Tips on Creating Healthy Meals for Kids

Although I don't work directly with kids on a regular basis, I work with a lot of parents and understand that eating healthy does not affect only one member of the family. Ideally, we all want our kids to grow up eating a healthy diet and establishing healthy habits. If kids continue to eat the Standard American Diet (SAD), they will be the first generation to NOT outlive their parents. That's a really sad (sorry for the pun!) statistic. 

It's not easy to change a child's diet but the sooner you do it, the easier it will be. Our taste buds are not naturally created to crave cookies, cereal and candy. We are developed to recognize fruit as a sweet delicacy that is available when it is in season. It's only when we introduce sweets to our children and consistently serve them, that their taste buds no longer think of a strawberry or apple as sweet and turn to candy and baked goods to satisfy a sweet craving. 

Kids do need more carbohydrates than adults and their cells are more sensitive to insulin, which means the sugar is used for energy and less is stored as fat. That said, we should still be careful on the types of carbohydrates we feed our kids. Just like I tell my adult clients, all carbohydrates are not bad, but "carbage" is bad. The first choice should be unrefined carbohydrates, particularly vegetables and fruit. 

If your child is currently eating a lot of refined carbohydrates, it's important to make changes slowly. Kids will rebel and just want things more if you take them all away. Start by changing one thing at a time. It could even be as simple as adding a protein or fat to any of the more sugary foods, which includes fruit. If you serve toast with jelly, add some nut butter. If they eat candy or a piece of fruit, add string cheese or some nuts. This will help stabilize the release of sugar into the bloodstream so they will feel full longer, crave less sugar and have less ups and downs in mood and energy. 

Breakfast is another good place to make changes as it sets the stage for stable blood sugar throughout the day. This will also impact mood and concentration at school. This study showed that a lower glycemic-load breakfast led to better mood and concentration three hours later. Memory and information processing was better with another low GL breakfast on the second day. Adding in eggs, bacon, breakfast sausage, nut butters are usually easy changes. You can also make smoothies with protein powder and coconut oil. Kids usually love smoothies and you can even sneak in some extra greens. Just make sure it's not all fruit and you add some protein and fat. If your kids love cereal or oatmeal, gradually move them to less refined options without added sugar, such as steel cut oats, a higher fat granola or even try my Grainless Granola.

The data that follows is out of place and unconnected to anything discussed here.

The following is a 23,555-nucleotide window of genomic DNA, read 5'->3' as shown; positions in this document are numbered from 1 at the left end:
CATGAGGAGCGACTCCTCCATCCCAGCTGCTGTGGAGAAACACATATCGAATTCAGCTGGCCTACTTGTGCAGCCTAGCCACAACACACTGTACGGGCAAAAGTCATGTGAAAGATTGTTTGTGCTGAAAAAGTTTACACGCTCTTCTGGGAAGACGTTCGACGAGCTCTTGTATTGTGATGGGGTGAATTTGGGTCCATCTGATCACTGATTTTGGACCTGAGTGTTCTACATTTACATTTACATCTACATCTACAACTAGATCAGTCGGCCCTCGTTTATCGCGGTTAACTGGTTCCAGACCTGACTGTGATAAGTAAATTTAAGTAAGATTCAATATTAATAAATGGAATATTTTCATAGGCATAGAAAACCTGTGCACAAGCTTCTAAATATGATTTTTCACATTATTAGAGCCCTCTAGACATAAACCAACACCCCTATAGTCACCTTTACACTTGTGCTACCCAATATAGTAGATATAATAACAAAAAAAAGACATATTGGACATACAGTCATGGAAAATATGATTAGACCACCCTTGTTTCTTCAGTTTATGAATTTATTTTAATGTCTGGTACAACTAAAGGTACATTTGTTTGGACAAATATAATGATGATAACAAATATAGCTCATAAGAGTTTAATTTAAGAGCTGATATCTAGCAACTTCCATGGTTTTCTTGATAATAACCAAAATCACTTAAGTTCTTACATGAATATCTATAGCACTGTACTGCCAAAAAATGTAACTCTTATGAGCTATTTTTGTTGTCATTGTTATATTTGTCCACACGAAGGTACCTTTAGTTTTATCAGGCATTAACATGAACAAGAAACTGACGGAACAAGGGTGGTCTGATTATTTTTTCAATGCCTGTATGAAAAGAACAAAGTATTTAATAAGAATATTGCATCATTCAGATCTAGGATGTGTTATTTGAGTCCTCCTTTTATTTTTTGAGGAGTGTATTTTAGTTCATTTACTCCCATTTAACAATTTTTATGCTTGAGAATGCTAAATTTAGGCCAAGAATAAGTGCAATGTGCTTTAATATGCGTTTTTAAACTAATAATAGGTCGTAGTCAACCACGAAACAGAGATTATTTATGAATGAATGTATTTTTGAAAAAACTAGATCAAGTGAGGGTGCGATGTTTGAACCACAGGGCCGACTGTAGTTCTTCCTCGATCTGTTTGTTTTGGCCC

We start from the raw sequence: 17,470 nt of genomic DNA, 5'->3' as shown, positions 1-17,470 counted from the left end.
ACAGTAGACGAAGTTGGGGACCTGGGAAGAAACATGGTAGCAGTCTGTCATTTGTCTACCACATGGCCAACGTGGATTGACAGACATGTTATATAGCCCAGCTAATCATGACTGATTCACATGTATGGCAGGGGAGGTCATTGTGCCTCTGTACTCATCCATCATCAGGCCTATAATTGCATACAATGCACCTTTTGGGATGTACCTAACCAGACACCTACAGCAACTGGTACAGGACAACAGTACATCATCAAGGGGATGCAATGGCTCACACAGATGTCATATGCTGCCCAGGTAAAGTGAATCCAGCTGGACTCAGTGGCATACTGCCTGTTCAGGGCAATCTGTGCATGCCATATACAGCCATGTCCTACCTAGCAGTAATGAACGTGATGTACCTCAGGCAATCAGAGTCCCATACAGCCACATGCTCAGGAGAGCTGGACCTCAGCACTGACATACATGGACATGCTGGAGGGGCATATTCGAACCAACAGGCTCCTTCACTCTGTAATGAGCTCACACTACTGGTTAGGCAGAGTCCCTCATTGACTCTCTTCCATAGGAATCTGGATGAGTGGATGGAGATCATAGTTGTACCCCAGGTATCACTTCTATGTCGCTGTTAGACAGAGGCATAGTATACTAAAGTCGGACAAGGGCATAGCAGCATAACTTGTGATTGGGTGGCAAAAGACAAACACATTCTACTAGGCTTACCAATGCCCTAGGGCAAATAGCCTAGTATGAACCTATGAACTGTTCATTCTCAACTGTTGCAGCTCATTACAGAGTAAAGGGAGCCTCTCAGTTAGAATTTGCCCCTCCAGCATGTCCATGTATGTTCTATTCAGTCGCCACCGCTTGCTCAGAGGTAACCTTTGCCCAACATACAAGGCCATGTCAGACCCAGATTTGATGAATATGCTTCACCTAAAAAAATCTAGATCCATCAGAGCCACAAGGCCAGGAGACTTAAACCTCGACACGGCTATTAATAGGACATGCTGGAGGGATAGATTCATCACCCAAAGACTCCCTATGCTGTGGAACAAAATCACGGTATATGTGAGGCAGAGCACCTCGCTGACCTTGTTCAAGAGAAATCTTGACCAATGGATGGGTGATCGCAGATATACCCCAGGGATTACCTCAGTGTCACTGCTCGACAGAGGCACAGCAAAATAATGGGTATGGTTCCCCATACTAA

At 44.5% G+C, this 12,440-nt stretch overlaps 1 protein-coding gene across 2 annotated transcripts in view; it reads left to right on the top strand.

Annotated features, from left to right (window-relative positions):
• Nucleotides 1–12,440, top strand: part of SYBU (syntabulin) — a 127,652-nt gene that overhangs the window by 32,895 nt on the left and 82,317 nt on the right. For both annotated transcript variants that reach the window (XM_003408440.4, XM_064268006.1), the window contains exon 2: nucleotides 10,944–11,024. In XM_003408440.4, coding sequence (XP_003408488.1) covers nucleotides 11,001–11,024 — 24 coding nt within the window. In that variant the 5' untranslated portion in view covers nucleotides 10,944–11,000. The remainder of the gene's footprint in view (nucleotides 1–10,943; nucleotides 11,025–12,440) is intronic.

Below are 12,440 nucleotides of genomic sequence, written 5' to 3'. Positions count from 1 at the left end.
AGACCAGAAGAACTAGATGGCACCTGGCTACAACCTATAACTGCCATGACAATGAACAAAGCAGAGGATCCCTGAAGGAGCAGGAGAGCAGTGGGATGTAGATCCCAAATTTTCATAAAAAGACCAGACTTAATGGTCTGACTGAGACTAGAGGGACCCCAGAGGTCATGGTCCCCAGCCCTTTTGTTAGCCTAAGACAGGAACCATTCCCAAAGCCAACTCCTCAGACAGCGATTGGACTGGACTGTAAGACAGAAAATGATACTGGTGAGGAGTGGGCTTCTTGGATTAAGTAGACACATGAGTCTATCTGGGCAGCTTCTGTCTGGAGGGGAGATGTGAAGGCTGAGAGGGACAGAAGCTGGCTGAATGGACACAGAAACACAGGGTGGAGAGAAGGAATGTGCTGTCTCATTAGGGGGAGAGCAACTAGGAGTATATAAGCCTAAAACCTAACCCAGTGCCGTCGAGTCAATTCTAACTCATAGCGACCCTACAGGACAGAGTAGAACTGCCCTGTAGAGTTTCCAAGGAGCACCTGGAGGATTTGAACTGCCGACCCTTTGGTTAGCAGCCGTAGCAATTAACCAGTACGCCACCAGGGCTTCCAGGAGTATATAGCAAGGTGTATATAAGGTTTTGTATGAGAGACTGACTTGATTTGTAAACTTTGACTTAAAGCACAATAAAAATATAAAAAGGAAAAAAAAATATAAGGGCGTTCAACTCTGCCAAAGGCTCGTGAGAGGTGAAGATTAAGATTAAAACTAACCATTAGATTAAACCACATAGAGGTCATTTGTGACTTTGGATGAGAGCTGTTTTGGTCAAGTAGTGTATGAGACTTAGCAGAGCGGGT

Dinners are another area that have big opportunities for change. Many times I see people serve a completely different meals for the kids. That's setting them up to be a lifelong picky eater. Gradually shift them to eat as you do. For my son, I serve him the same protein and vegetables as we eat but may tweak it a bit so he enjoys it more. For instance, he doesn't like all the vegetables we do so I will give him more of the vegetables he likes. He also prefers steamed vegetables to roasted so I remove his from the oven before they are fully roasted. They taste and look more like steamed vegetables. On occasion he will have some rice with his meal, but it's typically when it's leftover from dinner at our favorite Asian restaurant. Another fun thing we do is play a game called Crunch a Color. You get points for eating real foods in different colors and there are big bonus points for trying a new food!

Now onto probably the biggest challenge with kids - the school lunch! Many people feel that lunch is the most challenging and, let's face it, if they don't like it they won't eat it. They either end up really hungry in the afternoon or get something unhealthy from another kid. It has to be something they will eat. Start by making a list and group foods by category. Then, ask your kids what they will eat. Assemble a lunch that includes a protein, fruit and vegetable. Occasionally, add a starch. Here are some good examples.

Protein: lunch meat (can roll around a vegetable), hard boiled eggs, tin of tuna, cheese, sausage, bacon, leftovers, mini quiche, drumsticks.

Vegetables: carrots, celery, sliced peppers, cherry tomatoes, cucumber, green beans, seaweed snacks.

Fruit: apple slices, oranges, banana, berries, kiwi, grapes, melon, cherries, pear.

Fat: nut butter, cheese, nuts, cream cheese, avocado, mayonnaise, olives, ranch dip, full fat yogurt. 

As a snack or a treat in their lunch you can include a homemade option that has more fat and less sugar. Here are some of the favorites in our home: Banana Chocolate Muffins, Chocolate Chip Energy Bars, Sunbutter Bars.

HRemember you are the best role model for your kids so making healthy choices for yourself will have the biggest impact on them.